The Park Lane works consisted of a machine
shop with modern machinery, an assembly shop, stores and
offices. In 1951 a light engineering shop was built to
manufacture mechanical handling equipment and agricultural
machinery that were mainly built from steel.
The mechanical handling equipment included
a range of pallet trucks and stacker trucks that were designed
to operate in confined spaces. There were battery powered, mains
electric, petrol driven and hand models. Large numbers of metal
pallets were also produced.
The agricultural machinery was a potato
harvester manufactured under licence from R. Crawford of Boston,
Lincolnshire. The Wota-Crawford Potato Harvester was a disaster
for the company. The machine was unable to cope with heavier
soils after being developed on the light Lincolnshire soils.
Read about the
Also on the Park Lane site was an extension
that had "lately been erected for the use of one of the
subsidiary companies which operates a machine tool business in
Sheffield as agents for some of the leading makers of machine
tools and deals in high-class reconditioned machine tools".
This is not as clear as it might be but it seems that someone (a
subsidiary company of ABC Coupler or of a Sheffield company) was
reconditioning machine tools somewhere on the site.
1953 Wolverhampton Handbook.
|View a WOTA N.C.
bypass valve catalogue
By the late 1950s the company had developed
some new products including a railway wagon side-buffer and
industrial lubricants sold under the name Jet Lube (Jet
Other products included regulator valves and
by-pass valves for locomotives, and thread compounds for oil
well drilling equipment.
Michael Painter records that when he worked there, from 1958
to 1961, the company was described as the ABC Group of
Companies, which consisted of ABC Couplers, Matling, Jet Lube
and Star Metal Stampings.
Matling made fork lift trucks,
stillage trucks, sit-on floor sweepers and floor cleaners.
All the vehicles made were drive tested for about two hours,
normally by the apprentices.
An advert from 1957.
The following is a list of the some of the management team as
compiled by Rowland King:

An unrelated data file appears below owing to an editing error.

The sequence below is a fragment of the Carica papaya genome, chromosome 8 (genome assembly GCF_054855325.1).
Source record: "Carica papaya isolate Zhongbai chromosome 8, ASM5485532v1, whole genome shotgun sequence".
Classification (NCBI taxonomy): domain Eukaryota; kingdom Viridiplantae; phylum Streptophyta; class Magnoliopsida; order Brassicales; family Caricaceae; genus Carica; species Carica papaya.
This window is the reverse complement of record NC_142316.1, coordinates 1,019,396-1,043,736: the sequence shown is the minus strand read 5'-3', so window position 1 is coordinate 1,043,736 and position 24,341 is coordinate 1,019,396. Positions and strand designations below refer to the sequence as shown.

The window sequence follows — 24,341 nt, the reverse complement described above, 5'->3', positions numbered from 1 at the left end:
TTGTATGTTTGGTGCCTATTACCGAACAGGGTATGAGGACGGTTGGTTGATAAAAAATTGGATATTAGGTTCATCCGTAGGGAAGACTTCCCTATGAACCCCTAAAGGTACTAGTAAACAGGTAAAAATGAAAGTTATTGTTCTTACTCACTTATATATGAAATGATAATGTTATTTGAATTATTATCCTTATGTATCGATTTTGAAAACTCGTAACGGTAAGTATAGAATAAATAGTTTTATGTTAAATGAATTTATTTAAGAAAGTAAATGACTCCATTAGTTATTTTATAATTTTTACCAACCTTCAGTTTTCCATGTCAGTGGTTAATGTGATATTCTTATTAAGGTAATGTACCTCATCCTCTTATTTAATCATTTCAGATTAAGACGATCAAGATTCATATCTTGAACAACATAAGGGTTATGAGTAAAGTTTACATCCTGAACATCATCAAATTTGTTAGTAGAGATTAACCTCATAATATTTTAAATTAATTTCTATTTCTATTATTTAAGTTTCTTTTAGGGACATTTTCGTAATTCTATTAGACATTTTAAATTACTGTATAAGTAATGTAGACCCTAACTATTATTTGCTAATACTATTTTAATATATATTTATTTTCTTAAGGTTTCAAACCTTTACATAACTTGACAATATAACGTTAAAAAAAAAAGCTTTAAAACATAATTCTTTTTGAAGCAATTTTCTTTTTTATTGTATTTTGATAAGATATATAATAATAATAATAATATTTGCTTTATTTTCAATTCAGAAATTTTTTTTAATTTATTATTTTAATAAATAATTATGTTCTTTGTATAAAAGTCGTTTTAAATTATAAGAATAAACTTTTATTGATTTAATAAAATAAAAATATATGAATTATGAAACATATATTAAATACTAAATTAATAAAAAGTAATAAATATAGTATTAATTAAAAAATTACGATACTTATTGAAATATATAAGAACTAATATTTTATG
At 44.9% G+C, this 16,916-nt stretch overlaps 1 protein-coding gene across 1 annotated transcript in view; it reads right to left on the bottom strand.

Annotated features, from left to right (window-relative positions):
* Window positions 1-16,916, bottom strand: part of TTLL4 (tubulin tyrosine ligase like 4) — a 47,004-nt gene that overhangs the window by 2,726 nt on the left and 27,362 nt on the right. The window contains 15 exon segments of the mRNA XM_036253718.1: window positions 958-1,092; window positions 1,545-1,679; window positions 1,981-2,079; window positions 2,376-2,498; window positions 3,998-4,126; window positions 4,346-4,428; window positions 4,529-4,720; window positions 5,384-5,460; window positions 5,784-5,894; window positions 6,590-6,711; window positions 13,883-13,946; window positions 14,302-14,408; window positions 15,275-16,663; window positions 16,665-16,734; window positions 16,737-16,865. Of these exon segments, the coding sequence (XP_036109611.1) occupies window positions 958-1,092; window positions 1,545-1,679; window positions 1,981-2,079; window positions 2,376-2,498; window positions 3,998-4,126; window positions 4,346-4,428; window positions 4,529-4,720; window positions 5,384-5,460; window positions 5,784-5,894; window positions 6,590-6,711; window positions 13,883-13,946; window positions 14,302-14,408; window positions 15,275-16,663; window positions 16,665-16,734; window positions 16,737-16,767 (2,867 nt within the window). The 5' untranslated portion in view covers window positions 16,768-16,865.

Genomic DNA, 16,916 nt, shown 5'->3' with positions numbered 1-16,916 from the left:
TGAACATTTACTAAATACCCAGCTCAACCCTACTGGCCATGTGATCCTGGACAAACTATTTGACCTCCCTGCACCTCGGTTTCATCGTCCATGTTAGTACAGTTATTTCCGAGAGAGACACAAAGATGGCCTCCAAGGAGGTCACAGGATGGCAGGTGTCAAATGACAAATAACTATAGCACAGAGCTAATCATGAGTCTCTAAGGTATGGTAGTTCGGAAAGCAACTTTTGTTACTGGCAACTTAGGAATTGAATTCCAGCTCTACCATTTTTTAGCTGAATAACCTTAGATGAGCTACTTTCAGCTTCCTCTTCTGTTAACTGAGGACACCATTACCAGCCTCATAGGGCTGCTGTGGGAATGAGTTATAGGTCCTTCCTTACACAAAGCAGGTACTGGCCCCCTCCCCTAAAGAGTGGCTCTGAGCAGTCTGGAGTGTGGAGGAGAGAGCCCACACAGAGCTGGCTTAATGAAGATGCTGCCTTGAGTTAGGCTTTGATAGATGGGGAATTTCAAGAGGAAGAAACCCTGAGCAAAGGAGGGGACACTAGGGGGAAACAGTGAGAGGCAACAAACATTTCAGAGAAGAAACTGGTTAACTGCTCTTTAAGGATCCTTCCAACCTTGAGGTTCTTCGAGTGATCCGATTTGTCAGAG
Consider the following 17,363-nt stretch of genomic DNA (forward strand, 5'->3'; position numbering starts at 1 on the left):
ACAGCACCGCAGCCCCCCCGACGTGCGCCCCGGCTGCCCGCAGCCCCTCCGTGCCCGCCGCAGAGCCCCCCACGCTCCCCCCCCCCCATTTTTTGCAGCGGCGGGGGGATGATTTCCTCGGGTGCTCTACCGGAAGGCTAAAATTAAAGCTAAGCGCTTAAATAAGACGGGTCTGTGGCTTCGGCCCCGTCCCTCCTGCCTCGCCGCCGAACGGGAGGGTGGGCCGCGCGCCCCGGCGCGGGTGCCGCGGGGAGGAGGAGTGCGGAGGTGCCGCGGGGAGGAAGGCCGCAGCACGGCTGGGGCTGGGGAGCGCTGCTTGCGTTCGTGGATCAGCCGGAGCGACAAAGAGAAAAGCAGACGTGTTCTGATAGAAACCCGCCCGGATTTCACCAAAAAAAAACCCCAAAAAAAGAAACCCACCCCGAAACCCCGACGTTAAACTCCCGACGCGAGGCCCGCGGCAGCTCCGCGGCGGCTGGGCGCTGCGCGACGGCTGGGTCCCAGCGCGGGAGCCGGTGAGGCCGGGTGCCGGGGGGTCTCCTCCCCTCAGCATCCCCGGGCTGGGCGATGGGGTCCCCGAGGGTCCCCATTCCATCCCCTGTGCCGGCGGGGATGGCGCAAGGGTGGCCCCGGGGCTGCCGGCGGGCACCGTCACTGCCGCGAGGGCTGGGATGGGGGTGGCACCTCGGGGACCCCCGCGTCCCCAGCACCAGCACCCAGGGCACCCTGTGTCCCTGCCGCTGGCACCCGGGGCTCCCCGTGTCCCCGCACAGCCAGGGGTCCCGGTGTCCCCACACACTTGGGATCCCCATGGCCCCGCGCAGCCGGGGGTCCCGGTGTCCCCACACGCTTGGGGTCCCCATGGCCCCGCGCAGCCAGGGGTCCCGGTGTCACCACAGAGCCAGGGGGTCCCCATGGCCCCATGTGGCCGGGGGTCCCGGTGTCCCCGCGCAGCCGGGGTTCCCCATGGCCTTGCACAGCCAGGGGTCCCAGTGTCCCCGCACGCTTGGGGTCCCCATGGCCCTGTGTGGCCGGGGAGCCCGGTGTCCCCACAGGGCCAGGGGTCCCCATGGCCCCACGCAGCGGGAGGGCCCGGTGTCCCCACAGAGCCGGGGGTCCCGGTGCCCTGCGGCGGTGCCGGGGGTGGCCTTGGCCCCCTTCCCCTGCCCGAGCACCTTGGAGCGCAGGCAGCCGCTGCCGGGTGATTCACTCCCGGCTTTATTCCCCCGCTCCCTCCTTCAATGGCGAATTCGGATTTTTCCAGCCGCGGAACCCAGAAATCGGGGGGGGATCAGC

Managing Director of both ABC and
Finance Director: possibly Mr. Strudwick
General Manager – Wota-Crawford Potato Harvesters:
J. A. C. Scales
Wota Sales Manager: Bill Pawley
Production Manager of both ABC and Wota: Fred Hawley
Potato Harvester Production: Malcolm Curry (younger
brother of the M.D.)
coupler. From the 1953 edition of the Wolverhampton Official Handbook.
||The disappearance of the company from Park Lane
seems to have been a sudden one.
Michael Painter recalls that everyone turned up to work one
Friday morning in 1961 to find the gates locked. They were
then allowed in for about 15 minutes to collect their personal
belongings. They waited many years for their severance
It seems from this that the company had ceased trading,
presumably because it was in financial difficulties.
|Paul Collins mentions in his book “Rail Centres:
Wolverhampton” that the company was undermined by behind the
scenes share dealing that weakened the company’s financial
position. Ex-employee Maureen Hunt remembers that ABC sold some
of its patents to overseas customers who then arranged to have
railway components manufactured in their own country, so
overseas sales fell. It appears that several causes contributed
to the company’s demise.
ABC was formally wound-up on 7th June, 1962. The
buildings were sold to next door neighbour Guy Motors and were
used as an extension to their works. Later that year the assets
and patents were acquired by F.H. Lloyd & Company of Wednesbury.
F.H. Lloyds exported couplings to South Africa, East Africa,
Malaya, and Burma, etc., and in 1976 alone sold over £1 million
worth of couplings.
In 1969 Ken Foster joined the ABC Coupler Division of F. H.
Lloyds at their Park Lane, Wednesbury site. F.H. Lloyds closed
in 1982 and were acquired by Triplex.
The site was eventually sold to Ikea for their new store and
production moved to Wednesbury Trading Estate, Darlaston Road,
Wednesbury. This was followed by a final move to the Triplex
site in Upper Church Lane, Tipton.
Eighteen months later, in January 1997, the company closed
when Triplex sold it to a firm of French railway carriage
makers, Les Appareils Ferroviaires, 87 Avenue de L'Aerodrome,
Pallets being loaded by means of a pallet
stacker and a hand truck. From the 1953 Wolverhampton Official
ABC couplings ready for despatch at F.H.
Lloyds. From 'The Steel Casting' magazine.
A batch of ABC couplers destined
for Malaya. Courtesy of Wendy Marston.
A batch of ABC rolling stock couplings,
seen at F. H. Lloyds in the 1960s. Courtesy of Ken Foster.
| Ken Foster then retired but not before he had
moved all the firm's property to LAF in France. LAF is
still in active existence, making railway equipment, mainly
couplers, including those used on the Channel Tunnel trains.
I would like to thank David Westwood who worked for Guy
Motors in Park Lane. He is interested in ABC Couplers because
they occupied the premises which Guy had taken over. He
wrote about it in The Black Country Bugle and asked if anyone
had any further information. This produced informative replies
from Kenneth Foster, Graham Hughes and Michael John Painter. I
would also like to thank Rowland King who joined ABC as a
demonstrator/salesman for the ill-fated potato harvester and
Maureen Hunt who worked in the Shipping Department in 1958/59.
If anyone has any further information on the company please
contact the webmaster.
The Railway Engineer – November 1906, July 1911, March 1912,
The 1953 Wolverhampton Official Handbook.
Rail Centres: Wolverhampton by Paul Collins. Pub. Ian Allan.
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